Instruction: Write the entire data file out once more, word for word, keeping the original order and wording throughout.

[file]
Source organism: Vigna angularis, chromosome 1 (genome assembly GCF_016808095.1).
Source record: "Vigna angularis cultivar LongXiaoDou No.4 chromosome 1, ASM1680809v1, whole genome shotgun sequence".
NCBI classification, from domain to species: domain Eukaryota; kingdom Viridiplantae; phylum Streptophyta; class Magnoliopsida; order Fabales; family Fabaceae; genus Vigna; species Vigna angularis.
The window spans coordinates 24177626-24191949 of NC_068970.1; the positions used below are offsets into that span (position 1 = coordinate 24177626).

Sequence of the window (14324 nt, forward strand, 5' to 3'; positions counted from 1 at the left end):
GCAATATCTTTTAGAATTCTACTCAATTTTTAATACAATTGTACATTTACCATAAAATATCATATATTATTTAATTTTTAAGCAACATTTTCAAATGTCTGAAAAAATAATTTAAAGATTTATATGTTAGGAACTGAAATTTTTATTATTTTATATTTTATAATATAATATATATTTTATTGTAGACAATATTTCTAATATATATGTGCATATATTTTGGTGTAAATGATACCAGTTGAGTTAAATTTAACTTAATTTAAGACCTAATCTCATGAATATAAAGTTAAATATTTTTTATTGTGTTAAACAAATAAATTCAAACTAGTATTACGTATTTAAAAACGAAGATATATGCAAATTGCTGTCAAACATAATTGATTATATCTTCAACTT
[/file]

Source organism: Vigna angularis, chromosome 1 (genome assembly GCF_016808095.1).
Source record: "Vigna angularis cultivar LongXiaoDou No.4 chromosome 1, ASM1680809v1, whole genome shotgun sequence".
NCBI classification, from domain to species: domain Eukaryota; kingdom Viridiplantae; phylum Streptophyta; class Magnoliopsida; order Fabales; family Fabaceae; genus Vigna; species Vigna angularis.
The window spans coordinates 24177626-24191949 of NC_068970.1; the positions used below are offsets into that span (position 1 = coordinate 24177626).

Sequence of the window (14324 nt, forward strand, 5' to 3'; positions counted from 1 at the left end):
GCAATATCTTTTAGAATTCTACTCAATTTTTAATACAATTGTACATTTACCATAAAATATCATATATTATTTAATTTTTAAGCAACATTTTCAAATGTCTGAAAAAATAATTTAAAGATTTATATGTTAGGAACTGAAATTTTTATTATTTTATATTTTATAATATAATATATATTTTATTGTAGACAATATTTCTAATATATATGTGCATATATTTTGGTGTAAATGATACCAGTTGAGTTAAATTTAACTTAATTTAAGACCTAATCTCATGAATATAAAGTTAAATATTTTTTATTGTGTTAAACAAATAAATTCAAACTAGTATTACGTATTTAAAAACGAAGATATATGCAAATTGCTGTCAAACATAATTGATTATATCTTCAACTT